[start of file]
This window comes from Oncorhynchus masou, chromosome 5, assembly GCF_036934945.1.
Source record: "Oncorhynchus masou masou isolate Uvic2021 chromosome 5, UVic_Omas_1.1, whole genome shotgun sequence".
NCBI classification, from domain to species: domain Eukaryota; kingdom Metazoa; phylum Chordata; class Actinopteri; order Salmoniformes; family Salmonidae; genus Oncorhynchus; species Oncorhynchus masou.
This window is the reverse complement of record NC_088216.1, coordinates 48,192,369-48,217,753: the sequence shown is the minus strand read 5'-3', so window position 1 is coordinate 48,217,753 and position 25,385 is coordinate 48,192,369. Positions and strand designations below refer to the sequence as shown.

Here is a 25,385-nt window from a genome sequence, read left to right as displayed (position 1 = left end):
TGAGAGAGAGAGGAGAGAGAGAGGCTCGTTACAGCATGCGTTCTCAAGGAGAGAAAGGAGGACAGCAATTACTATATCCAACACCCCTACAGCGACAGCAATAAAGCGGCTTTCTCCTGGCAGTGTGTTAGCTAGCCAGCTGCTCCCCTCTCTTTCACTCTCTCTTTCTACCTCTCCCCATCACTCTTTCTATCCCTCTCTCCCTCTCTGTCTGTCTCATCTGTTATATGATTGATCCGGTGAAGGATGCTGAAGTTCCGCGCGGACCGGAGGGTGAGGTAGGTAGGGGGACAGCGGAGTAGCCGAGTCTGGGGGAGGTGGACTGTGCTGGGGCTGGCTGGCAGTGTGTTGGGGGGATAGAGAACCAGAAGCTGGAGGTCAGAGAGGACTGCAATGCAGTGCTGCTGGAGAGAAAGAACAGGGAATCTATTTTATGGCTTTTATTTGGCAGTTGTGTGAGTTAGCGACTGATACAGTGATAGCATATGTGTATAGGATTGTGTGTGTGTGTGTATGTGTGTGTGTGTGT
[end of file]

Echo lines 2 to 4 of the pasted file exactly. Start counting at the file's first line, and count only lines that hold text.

Source record: "Oncorhynchus masou masou isolate Uvic2021 chromosome 5, UVic_Omas_1.1, whole genome shotgun sequence".
NCBI classification, from domain to species: domain Eukaryota; kingdom Metazoa; phylum Chordata; class Actinopteri; order Salmoniformes; family Salmonidae; genus Oncorhynchus; species Oncorhynchus masou.
This window is the reverse complement of record NC_088216.1, coordinates 48,192,369-48,217,753: the sequence shown is the minus strand read 5'-3', so window position 1 is coordinate 48,217,753 and position 25,385 is coordinate 48,192,369. Positions and strand designations below refer to the sequence as shown.